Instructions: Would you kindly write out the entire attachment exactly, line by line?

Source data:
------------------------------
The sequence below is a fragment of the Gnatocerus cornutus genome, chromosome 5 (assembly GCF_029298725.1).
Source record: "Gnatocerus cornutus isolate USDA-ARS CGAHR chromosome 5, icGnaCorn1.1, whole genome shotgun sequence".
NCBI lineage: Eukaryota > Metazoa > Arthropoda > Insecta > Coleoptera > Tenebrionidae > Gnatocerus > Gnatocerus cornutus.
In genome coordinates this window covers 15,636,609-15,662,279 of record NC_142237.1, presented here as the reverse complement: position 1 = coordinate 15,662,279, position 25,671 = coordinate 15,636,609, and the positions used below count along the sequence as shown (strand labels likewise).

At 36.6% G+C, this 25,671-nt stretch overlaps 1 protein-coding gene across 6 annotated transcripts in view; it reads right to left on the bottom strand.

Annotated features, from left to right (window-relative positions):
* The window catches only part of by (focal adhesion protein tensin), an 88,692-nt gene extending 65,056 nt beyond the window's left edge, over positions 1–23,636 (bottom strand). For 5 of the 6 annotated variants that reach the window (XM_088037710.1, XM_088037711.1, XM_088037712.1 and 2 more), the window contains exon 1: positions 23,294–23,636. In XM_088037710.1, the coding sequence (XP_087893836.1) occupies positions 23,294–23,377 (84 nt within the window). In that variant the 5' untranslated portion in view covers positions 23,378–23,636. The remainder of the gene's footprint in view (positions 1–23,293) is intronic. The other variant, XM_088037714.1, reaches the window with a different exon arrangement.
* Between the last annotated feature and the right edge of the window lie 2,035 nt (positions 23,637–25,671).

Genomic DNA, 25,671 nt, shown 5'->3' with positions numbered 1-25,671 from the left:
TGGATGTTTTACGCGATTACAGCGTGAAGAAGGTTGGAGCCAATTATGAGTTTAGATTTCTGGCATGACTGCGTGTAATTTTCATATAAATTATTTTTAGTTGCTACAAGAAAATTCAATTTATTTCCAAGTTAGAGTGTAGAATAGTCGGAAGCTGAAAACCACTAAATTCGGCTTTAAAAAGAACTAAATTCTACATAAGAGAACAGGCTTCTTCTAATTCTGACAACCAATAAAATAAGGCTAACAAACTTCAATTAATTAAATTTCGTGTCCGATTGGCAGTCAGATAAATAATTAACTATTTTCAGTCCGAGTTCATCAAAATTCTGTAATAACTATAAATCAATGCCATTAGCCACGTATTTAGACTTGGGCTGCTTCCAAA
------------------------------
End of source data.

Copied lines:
The sequence below is a fragment of the Gnatocerus cornutus genome, chromosome 5 (assembly GCF_029298725.1).
Source record: "Gnatocerus cornutus isolate USDA-ARS CGAHR chromosome 5, icGnaCorn1.1, whole genome shotgun sequence".
NCBI lineage: Eukaryota > Metazoa > Arthropoda > Insecta > Coleoptera > Tenebrionidae > Gnatocerus > Gnatocerus cornutus.
In genome coordinates this window covers 15,636,609-15,662,279 of record NC_142237.1, presented here as the reverse complement: position 1 = coordinate 15,662,279, position 25,671 = coordinate 15,636,609, and the positions used below count along the sequence as shown (strand labels likewise).

At 36.6% G+C, this 25,671-nt stretch overlaps 1 protein-coding gene across 6 annotated transcripts in view; it reads right to left on the bottom strand.

Annotated features, from left to right (window-relative positions):
* The window catches only part of by (focal adhesion protein tensin), an 88,692-nt gene extending 65,056 nt beyond the window's left edge, over positions 1–23,636 (bottom strand). For 5 of the 6 annotated variants that reach the window (XM_088037710.1, XM_088037711.1, XM_088037712.1 and 2 more), the window contains exon 1: positions 23,294–23,636. In XM_088037710.1, the coding sequence (XP_087893836.1) occupies positions 23,294–23,377 (84 nt within the window). In that variant the 5' untranslated portion in view covers positions 23,378–23,636. The remainder of the gene's footprint in view (positions 1–23,293) is intronic. The other variant, XM_088037714.1, reaches the window with a different exon arrangement.
* Between the last annotated feature and the right edge of the window lie 2,035 nt (positions 23,637–25,671).

Genomic DNA, 25,671 nt, shown 5'->3' with positions numbered 1-25,671 from the left:
TGGATGTTTTACGCGATTACAGCGTGAAGAAGGTTGGAGCCAATTATGAGTTTAGATTTCTGGCATGACTGCGTGTAATTTTCATATAAATTATTTTTAGTTGCTACAAGAAAATTCAATTTATTTCCAAGTTAGAGTGTAGAATAGTCGGAAGCTGAAAACCACTAAATTCGGCTTTAAAAAGAACTAAATTCTACATAAGAGAACAGGCTTCTTCTAATTCTGACAACCAATAAAATAAGGCTAACAAACTTCAATTAATTAAATTTCGTGTCCGATTGGCAGTCAGATAAATAATTAACTATTTTCAGTCCGAGTTCATCAAAATTCTGTAATAACTATAAATCAATGCCATTAGCCACGTATTTAGACTTGGGCTGCTTCCAAA